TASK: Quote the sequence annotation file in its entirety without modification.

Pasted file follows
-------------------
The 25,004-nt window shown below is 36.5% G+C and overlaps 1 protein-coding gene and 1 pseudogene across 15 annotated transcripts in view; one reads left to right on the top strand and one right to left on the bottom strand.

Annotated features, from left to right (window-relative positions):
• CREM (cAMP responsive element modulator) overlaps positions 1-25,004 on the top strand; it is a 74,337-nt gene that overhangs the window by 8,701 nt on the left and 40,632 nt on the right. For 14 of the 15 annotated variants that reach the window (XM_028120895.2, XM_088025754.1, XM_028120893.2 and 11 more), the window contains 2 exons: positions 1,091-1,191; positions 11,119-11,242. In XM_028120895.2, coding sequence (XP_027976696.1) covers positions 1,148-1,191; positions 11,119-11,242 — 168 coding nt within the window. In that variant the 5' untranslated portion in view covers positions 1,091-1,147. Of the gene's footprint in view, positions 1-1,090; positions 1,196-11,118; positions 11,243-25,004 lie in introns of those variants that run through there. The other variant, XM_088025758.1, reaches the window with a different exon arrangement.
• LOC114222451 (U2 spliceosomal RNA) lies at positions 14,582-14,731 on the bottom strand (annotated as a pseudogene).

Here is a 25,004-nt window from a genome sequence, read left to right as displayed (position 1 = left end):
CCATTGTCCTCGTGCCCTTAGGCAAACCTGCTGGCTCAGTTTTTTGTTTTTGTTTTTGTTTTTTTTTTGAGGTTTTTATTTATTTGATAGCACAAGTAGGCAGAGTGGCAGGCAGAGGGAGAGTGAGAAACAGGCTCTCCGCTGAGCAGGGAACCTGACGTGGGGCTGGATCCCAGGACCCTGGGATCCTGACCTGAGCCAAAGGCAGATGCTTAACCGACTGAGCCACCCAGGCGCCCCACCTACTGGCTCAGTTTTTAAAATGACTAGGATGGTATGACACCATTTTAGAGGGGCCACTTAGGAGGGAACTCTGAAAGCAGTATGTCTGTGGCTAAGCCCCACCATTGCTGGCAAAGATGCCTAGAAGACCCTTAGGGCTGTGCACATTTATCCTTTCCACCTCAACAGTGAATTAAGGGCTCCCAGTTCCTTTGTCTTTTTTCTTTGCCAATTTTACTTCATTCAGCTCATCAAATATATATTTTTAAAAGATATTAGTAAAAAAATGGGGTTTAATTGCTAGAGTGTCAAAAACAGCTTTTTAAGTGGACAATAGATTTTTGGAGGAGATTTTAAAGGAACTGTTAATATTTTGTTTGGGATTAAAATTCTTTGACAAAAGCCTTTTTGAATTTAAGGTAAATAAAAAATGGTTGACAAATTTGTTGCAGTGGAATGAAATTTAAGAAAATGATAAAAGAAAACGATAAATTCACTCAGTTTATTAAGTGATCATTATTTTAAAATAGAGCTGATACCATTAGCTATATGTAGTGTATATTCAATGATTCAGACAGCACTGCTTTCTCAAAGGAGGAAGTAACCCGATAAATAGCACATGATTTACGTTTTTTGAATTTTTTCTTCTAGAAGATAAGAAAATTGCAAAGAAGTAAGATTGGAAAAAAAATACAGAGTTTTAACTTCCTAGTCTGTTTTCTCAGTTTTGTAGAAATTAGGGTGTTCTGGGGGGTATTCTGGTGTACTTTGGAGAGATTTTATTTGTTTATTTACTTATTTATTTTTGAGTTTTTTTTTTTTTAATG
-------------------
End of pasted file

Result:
The 25,004-nt window shown below is 36.5% G+C and overlaps 1 protein-coding gene and 1 pseudogene across 15 annotated transcripts in view; one reads left to right on the top strand and one right to left on the bottom strand.

Annotated features, from left to right (window-relative positions):
• CREM (cAMP responsive element modulator) overlaps positions 1-25,004 on the top strand; it is a 74,337-nt gene that overhangs the window by 8,701 nt on the left and 40,632 nt on the right. For 14 of the 15 annotated variants that reach the window (XM_028120895.2, XM_088025754.1, XM_028120893.2 and 11 more), the window contains 2 exons: positions 1,091-1,191; positions 11,119-11,242. In XM_028120895.2, coding sequence (XP_027976696.1) covers positions 1,148-1,191; positions 11,119-11,242 — 168 coding nt within the window. In that variant the 5' untranslated portion in view covers positions 1,091-1,147. Of the gene's footprint in view, positions 1-1,090; positions 1,196-11,118; positions 11,243-25,004 lie in introns of those variants that run through there. The other variant, XM_088025758.1, reaches the window with a different exon arrangement.
• LOC114222451 (U2 spliceosomal RNA) lies at positions 14,582-14,731 on the bottom strand (annotated as a pseudogene).

Here is a 25,004-nt window from a genome sequence, read left to right as displayed (position 1 = left end):
CCATTGTCCTCGTGCCCTTAGGCAAACCTGCTGGCTCAGTTTTTTGTTTTTGTTTTTGTTTTTTTTTTGAGGTTTTTATTTATTTGATAGCACAAGTAGGCAGAGTGGCAGGCAGAGGGAGAGTGAGAAACAGGCTCTCCGCTGAGCAGGGAACCTGACGTGGGGCTGGATCCCAGGACCCTGGGATCCTGACCTGAGCCAAAGGCAGATGCTTAACCGACTGAGCCACCCAGGCGCCCCACCTACTGGCTCAGTTTTTAAAATGACTAGGATGGTATGACACCATTTTAGAGGGGCCACTTAGGAGGGAACTCTGAAAGCAGTATGTCTGTGGCTAAGCCCCACCATTGCTGGCAAAGATGCCTAGAAGACCCTTAGGGCTGTGCACATTTATCCTTTCCACCTCAACAGTGAATTAAGGGCTCCCAGTTCCTTTGTCTTTTTTCTTTGCCAATTTTACTTCATTCAGCTCATCAAATATATATTTTTAAAAGATATTAGTAAAAAAATGGGGTTTAATTGCTAGAGTGTCAAAAACAGCTTTTTAAGTGGACAATAGATTTTTGGAGGAGATTTTAAAGGAACTGTTAATATTTTGTTTGGGATTAAAATTCTTTGACAAAAGCCTTTTTGAATTTAAGGTAAATAAAAAATGGTTGACAAATTTGTTGCAGTGGAATGAAATTTAAGAAAATGATAAAAGAAAACGATAAATTCACTCAGTTTATTAAGTGATCATTATTTTAAAATAGAGCTGATACCATTAGCTATATGTAGTGTATATTCAATGATTCAGACAGCACTGCTTTCTCAAAGGAGGAAGTAACCCGATAAATAGCACATGATTTACGTTTTTTGAATTTTTTCTTCTAGAAGATAAGAAAATTGCAAAGAAGTAAGATTGGAAAAAAAATACAGAGTTTTAACTTCCTAGTCTGTTTTCTCAGTTTTGTAGAAATTAGGGTGTTCTGGGGGGTATTCTGGTGTACTTTGGAGAGATTTTATTTGTTTATTTACTTATTTATTTTTGAGTTTTTTTTTTTTTAATG